Note: This eBook format is authorized by the compiler Nick Webb (nick[at]sweetspot.com) at buffettfaq.com
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The Other Buffett Books
There are many great books about Warren Buffett.
I read The Intelligent Investor (I.I.)and Buffett: The Making of an American Capitalist when I started learning about stocks. I.I. is THE book on value investing and investing in general. The latter book, a biography, gave me an overall idea about his life upto 1995.
Later, I read Essays of Warren Buffett: Lessons for Corporate America. This book re-organizes Buffett’s annual letters based on topics, unlike the original letters were written, of course, in chronological order. I found this book much easier to read than individual letters.
However, once you know much about Buffett, you probably have lots of questions to ask him for opinions and advice. Like many problems in life, you are not alone. Every year, lots of lucky people get the chance to ask him and his partner Charlie Munger many simple or, more often, sophisticated questions, at the annual meeting or school visits.
The problem is, how do we know what he replied? No recordings are allowed in such events; journalists reports are scarce and never detailed.
Fortunately, some people took notes; and thanks to Nick Webb, who spent probably tremendous efforts on gathering and editing. We have Buffett’s Q&A in one page at Nick’s Website:
It has Buffett’s answers to 463 questions covering 17 categories from “Investing approaches” to “Personal”. It is a huge document with 175, 164 words. Dickens’ A Tale of Two Cities only has 135, 420 words.
To make reading easier, I spent some time and converted the webpage to eBook format. I fixed some errors from converting as well as some typo from original document. If you find more, feel free to let me know.
Download Buffett FAQ by Nick Webb eBook: ePub | Mobi | PDF
What I Learned
I enjoyed reading this FAQ even more than the Essays of Warren Buffett.
First, it’s more vivid and full of impromptu humor.
Unlike the formal well-thought writings in the annual letters, these FAQs are real face-to-face conversations. I am amazed by how Buffett organizes his thoughts, ideas and background info in no time to answer challenging questions, by how he make fun of himself, Charlie, the audience and the financial industry etc. in a witty yet polite manner. These Q&A sessions are full of laughter.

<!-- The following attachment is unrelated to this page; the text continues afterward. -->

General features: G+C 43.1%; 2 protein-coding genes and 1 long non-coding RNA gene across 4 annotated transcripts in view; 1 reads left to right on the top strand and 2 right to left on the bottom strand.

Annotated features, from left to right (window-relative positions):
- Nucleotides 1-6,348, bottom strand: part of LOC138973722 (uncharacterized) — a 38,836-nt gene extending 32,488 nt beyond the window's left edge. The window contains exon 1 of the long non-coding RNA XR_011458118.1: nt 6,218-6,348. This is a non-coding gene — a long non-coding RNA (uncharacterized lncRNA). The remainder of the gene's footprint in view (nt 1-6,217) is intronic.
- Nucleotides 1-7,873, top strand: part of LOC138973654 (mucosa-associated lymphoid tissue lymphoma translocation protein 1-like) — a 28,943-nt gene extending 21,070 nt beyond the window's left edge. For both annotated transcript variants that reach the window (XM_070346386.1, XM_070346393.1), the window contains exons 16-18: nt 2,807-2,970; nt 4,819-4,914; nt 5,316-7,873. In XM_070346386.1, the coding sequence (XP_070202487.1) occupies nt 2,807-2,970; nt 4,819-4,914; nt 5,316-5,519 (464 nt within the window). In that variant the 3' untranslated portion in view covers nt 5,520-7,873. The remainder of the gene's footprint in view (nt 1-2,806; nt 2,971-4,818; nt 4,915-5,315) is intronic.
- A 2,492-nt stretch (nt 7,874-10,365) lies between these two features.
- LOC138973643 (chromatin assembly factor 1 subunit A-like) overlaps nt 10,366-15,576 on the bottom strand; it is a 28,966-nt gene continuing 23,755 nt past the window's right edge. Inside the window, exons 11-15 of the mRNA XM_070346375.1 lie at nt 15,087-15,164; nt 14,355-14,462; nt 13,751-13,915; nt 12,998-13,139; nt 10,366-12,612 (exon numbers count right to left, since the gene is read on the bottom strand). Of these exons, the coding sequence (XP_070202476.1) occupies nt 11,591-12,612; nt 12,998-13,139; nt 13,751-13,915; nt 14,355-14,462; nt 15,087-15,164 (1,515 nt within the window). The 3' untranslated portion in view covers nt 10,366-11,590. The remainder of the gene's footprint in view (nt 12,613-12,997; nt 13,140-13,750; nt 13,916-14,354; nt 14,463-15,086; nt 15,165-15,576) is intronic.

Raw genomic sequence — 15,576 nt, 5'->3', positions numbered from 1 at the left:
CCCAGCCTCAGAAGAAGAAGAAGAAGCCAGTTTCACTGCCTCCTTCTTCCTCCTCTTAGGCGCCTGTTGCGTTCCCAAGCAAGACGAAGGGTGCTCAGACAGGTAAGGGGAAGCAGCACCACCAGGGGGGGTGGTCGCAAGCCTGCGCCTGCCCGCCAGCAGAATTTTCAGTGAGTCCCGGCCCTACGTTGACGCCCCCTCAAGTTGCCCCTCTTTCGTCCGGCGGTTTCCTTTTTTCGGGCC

For example, when answering how could investors influence the executive compensation system (Buffett is a big advocate of more strict system). He described the current system as:
We have the honor system — shareholders have the honor, and the executives have the system.
Second, it covers much wider topics.
There are topics that cannot be covered in Buffett’s letters but only in conversations. Some cannot because it’s not so appropriate in formal writing, such as criticizing other people. Some are what Buffett doesn’t bother or would not think of to talk unless someone asks, such as questions on specific industry or business. Some would not fit in the business setting of Berkshire annual letters, such as opinions on worldly issues, career and life advices.
You have certain things you want to achieve, but if you don’t have the love and respect of people, you are always a failure.
Third, it comes with a personal touch.
In conversations, with his story-telling skill, Buffett shares many personal stories that would not be covered in his business letters nor by biography authors, such as his Saturday visit to GEICO in 1951 without appointment. He met Lorimer Davidson, Assistant to the President, who was later to become CEO. Davidson spent 4 hours showing this stranger young student around GEICO and told him about all the GEICO business (Q#222).
Most people in this room and most college students I talk to will have plenty of money, but some will have few friends.
Fourth, lots of interactions between him and Charlie.
Buffett and Munger are life time partners. They complement each other, which means they have differences. Buffett is a democrat, while Munger is a republican. Buffett believes the best days of America are yet to come, while Munger thinks America is near its peak glory. This Q&A includes lots of interactions between this pair of greatest minds, funny or insightful.